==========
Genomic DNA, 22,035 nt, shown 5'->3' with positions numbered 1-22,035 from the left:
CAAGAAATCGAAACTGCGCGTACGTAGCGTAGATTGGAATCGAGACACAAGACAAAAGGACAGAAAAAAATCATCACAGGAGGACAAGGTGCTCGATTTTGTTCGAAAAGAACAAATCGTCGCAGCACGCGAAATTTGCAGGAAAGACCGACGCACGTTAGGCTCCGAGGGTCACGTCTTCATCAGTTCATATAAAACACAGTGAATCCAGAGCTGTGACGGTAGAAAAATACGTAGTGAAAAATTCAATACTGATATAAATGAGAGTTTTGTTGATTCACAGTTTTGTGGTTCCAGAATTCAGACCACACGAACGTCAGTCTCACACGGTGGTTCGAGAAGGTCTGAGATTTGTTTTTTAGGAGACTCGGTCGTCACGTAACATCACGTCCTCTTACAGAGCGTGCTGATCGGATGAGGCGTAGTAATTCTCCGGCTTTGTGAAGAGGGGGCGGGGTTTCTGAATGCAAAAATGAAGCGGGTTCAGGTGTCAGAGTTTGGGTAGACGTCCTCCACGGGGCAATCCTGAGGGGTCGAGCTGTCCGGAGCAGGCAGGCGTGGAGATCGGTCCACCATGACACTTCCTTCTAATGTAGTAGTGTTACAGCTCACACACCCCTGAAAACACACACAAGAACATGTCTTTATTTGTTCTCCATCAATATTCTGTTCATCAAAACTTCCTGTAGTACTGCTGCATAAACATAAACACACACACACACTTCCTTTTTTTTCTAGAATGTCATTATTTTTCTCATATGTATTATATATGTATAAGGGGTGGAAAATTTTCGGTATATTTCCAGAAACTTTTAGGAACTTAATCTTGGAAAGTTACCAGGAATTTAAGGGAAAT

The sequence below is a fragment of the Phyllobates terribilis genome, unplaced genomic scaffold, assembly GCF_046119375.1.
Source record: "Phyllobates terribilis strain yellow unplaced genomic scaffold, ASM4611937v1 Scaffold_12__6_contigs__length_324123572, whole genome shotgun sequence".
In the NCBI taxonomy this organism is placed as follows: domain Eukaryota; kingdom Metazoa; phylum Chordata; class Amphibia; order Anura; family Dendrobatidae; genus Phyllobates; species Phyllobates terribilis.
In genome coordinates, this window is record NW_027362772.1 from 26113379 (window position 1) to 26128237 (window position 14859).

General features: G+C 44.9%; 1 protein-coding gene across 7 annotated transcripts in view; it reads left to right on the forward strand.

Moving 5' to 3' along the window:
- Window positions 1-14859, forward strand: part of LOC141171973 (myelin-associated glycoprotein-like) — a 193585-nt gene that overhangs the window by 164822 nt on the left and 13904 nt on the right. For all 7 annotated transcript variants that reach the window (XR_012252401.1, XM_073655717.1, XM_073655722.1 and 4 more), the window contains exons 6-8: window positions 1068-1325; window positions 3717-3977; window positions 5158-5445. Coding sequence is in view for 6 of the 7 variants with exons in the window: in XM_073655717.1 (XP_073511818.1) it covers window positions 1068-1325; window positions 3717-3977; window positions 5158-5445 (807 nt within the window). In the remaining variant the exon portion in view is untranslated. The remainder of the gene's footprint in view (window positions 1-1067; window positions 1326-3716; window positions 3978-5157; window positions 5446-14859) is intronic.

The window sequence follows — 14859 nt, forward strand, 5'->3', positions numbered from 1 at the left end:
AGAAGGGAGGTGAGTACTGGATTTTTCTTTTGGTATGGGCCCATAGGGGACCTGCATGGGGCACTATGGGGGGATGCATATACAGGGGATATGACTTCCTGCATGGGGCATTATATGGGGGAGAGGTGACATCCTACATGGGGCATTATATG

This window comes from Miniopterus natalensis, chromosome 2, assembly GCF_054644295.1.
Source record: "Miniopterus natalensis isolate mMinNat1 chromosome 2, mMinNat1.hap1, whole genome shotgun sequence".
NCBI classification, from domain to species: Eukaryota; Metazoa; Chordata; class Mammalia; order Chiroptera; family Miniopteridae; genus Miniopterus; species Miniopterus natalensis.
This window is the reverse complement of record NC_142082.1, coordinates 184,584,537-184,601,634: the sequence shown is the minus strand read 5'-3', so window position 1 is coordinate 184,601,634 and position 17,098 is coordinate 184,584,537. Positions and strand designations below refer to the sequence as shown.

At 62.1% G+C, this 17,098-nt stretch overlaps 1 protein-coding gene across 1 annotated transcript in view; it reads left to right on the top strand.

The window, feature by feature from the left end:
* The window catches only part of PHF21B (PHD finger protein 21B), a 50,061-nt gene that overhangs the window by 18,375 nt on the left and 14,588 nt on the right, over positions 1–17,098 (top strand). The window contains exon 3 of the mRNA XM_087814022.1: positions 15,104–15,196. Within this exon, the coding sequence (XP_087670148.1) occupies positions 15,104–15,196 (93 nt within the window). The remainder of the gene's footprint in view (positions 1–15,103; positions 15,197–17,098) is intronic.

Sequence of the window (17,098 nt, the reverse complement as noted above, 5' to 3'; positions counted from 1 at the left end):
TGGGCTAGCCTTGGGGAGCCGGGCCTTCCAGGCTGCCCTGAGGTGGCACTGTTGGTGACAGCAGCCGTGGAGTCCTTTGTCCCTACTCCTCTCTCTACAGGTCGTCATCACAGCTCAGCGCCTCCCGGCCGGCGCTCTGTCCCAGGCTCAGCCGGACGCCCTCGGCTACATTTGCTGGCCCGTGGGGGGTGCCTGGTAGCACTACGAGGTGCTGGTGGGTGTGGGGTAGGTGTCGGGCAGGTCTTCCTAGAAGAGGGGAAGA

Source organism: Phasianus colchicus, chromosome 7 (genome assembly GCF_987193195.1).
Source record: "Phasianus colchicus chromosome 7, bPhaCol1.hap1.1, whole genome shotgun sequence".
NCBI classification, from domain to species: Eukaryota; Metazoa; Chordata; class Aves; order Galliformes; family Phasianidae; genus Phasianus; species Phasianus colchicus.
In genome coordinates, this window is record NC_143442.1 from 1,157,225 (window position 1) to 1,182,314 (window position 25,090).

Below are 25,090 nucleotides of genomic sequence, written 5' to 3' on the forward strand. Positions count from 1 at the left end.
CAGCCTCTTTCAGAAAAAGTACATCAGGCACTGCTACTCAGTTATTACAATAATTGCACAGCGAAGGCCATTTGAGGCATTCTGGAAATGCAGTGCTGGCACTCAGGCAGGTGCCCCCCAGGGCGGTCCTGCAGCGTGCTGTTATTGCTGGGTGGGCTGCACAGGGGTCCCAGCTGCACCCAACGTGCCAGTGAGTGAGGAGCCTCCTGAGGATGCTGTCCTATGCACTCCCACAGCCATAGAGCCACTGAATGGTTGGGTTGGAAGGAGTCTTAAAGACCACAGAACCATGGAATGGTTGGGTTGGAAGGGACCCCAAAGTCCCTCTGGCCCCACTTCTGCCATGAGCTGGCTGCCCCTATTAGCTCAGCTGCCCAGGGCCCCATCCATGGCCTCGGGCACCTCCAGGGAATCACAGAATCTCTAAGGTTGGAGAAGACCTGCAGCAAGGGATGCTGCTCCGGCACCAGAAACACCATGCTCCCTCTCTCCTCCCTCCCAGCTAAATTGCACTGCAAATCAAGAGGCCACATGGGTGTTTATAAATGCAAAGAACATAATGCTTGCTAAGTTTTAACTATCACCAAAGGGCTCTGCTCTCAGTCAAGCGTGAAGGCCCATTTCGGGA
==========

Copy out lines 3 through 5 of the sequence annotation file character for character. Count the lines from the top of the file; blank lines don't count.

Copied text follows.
The sequence below is a fragment of the Phyllobates terribilis genome, unplaced genomic scaffold, assembly GCF_046119375.1.
Source record: "Phyllobates terribilis strain yellow unplaced genomic scaffold, ASM4611937v1 Scaffold_12__6_contigs__length_324123572, whole genome shotgun sequence".
In the NCBI taxonomy this organism is placed as follows: domain Eukaryota; kingdom Metazoa; phylum Chordata; class Amphibia; order Anura; family Dendrobatidae; genus Phyllobates; species Phyllobates terribilis.